Ryan Palmer Comes Out Ahead with Mental Golf

Mental Golf Ryan Palmer

Ryan Palmer Comes Out Ahead with Mental Golf

Ryan Palmer comes out ahead with mental golf. That’s right. At the end of the first day of the Phoenix Open, Ryan Palmer came out ahead with a 7-under 64 and the lead. What helped him do it? Palmer himself let’s us in on his secret: “I used the exact same putter the last two years, and of course had two of the best years of my career… But toward the end of the year last year, around the BMW, I just got frustrated with not making anything, so I thought I’d try something different, put a similar style head in play and actually had some success…

But my first two weeks out here I could tell I wasn’t comfortable when I’d get over the short putts. When I got home from Bob Hope (Humana), I pulled it out of the garage and was putting in my living room, then went outside in the backyard on my putting green, and I knew it was time to bring it back out. So it showed today.” Wait a second… Is Palmer really pinning his success on his “lucky club”? He is. I’ll explain in a minute. But first, check out this article written by John Nicholson who talks about Palmer’s first day at the Phoenix Open:

Ryan Palmer parred his final hole at dusk for a 7-under 64 and the lead Thursday in the suspended first round of the Phoenix Open.

The start of the round was delayed an hour because of frost, and play was suspended because of darkness at 6:05 p.m. with 42 players unable to finish. Last year, frost and frozen greens delayed play nine hours during the week, forcing a Monday finish.

“I knew I was going to be here in the morning for the second round, so I wasn’t worried about it if we had to come back and restart,” Palmer said. “So, I didn’t think about it and I just kept hitting shots and sticking to my game plan.”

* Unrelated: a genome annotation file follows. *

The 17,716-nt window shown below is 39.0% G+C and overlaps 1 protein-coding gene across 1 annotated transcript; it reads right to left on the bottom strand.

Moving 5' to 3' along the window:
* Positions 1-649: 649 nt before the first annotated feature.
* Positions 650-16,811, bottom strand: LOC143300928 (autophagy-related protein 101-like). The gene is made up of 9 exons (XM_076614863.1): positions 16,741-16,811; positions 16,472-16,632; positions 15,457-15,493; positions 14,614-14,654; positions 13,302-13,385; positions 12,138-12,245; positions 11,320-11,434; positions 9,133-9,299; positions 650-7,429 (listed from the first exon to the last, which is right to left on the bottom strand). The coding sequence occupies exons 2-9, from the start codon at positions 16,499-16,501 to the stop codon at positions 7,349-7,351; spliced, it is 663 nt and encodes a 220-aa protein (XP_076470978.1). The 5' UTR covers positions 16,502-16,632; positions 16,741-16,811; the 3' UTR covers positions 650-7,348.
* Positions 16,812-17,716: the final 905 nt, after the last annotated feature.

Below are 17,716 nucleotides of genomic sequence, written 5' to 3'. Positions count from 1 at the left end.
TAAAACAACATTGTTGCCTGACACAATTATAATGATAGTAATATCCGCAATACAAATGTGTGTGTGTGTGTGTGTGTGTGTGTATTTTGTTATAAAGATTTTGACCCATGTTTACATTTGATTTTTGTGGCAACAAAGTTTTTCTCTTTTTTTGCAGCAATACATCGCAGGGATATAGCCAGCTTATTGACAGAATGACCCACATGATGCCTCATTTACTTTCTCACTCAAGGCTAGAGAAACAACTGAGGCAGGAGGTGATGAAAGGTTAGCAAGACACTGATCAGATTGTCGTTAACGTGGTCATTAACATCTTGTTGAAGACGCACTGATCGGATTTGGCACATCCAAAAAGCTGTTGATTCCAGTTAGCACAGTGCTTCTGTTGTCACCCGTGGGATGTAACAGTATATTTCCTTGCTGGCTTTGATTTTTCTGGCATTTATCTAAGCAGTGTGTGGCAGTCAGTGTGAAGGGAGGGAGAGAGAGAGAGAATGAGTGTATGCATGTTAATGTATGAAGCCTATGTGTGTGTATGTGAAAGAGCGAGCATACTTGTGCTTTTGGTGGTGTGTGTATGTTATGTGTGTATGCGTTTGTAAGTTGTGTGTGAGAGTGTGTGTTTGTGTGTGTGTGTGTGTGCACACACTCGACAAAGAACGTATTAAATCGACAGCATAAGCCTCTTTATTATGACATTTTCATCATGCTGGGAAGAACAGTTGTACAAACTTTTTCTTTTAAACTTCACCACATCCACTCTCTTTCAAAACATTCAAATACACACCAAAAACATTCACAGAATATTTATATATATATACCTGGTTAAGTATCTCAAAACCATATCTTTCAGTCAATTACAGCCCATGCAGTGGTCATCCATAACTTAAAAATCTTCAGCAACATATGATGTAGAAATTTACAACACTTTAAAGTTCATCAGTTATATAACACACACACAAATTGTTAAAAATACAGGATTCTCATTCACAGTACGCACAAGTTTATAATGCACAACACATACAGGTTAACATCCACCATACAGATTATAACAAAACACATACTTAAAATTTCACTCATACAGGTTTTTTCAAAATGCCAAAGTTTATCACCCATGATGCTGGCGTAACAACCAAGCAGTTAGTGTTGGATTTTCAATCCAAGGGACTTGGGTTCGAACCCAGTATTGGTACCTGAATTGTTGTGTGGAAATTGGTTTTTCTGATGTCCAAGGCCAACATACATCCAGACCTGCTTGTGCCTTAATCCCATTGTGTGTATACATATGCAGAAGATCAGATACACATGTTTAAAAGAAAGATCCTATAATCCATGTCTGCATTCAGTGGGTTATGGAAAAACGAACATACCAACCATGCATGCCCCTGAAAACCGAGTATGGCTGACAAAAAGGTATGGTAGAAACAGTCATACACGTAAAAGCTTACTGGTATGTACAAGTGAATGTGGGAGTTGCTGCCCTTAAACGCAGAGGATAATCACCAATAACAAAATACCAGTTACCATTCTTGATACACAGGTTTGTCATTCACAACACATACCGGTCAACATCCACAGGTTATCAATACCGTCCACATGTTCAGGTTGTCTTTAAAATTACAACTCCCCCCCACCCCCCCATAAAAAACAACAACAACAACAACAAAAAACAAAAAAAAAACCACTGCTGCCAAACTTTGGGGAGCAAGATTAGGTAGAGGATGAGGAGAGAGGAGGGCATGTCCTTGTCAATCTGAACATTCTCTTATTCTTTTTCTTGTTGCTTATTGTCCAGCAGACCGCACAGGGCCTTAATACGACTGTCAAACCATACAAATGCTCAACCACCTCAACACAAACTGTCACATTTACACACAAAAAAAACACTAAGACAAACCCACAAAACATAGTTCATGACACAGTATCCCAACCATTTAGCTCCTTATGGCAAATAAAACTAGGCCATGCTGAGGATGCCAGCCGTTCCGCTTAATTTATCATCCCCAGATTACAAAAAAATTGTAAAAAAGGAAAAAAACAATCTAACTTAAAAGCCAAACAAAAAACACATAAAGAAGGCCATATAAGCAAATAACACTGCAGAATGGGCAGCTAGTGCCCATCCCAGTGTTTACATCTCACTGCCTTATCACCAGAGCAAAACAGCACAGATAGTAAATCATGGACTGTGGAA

Webb Simpson was a stroke back on the Stadium Course at TPC Scottsdale.

“It’s one of those courses that just fits your eye well,” said Simpson, the highest-ranked player in the field at No. 6.

Palmer switched back to a trusted Odyssey putter model after missing the cuts in his previous starts this year in the Sony Open and Humana Challenge. The three-tour PGA Tour winner made seven birdie putts from 10-15 feet.

“I used the exact same putter the last two years, and of course had two of the best years of my career,” Palmer said. “But toward the end of the year last year, around the BMW, I just got frustrated with not making anything, so I thought I’d try something different, put a similar style head in play and actually had some success.

“But my first two weeks out here I could tell I wasn’t comfortable when I’d get over the short putts. When I got home from Bob Hope (Humana), I pulled it out of the garage and was putting in my living room, then went outside in the backyard on my putting green, and I knew it was time to bring it back out. So it showed today.”

He was 8 under after a birdie on No. 6, but had his lone bogey on No. 7 and parred the final two holes.

Jarrod Lyle, Harrison Frazar, Derek Lamely, Kevin Na and Chez Reavie were two strokes behind at 66, and Bubba Watson, Jason Dufner and Spencer Levin also were 5 under. Watson and Levin had three holes left. Dufner, a playoff loser last year, had five holes remaining.

Okay, so how exactly does a “lucky club” bring you to the top of your game? It’s like I said before: Ryan Palmer comes out ahead with mental golf. Using a “lucky club” or wearing a red shirt are both anchors – a mental technique that can bring out your best. Everyone’s got something like this. The question is: are you tuned in to your personal anchors?

Anchors also work in the negative too. What do I mean? When people go out on the course and they go up to the first tee, they sometimes blow the first shot. Why? Because, in their minds, they are thinking of about something negative. They subconsciously remember their other first tee shots where they messed up – and they follow through with that subconscious thought. When they remember their past bad shots, they get in the zone of someone who would take that very same bad shot. It’s automatic. And it happens to everyone. You can overcome these shots when you learn to control your personal anchors. Find out more about anchors and other mental techniques with Golfersmind. See this video for more information: http://www.golfersmind.com/mental-golf/  Are you aware of any anchors that you use out on the course? Let me hear about them below in the comments section.

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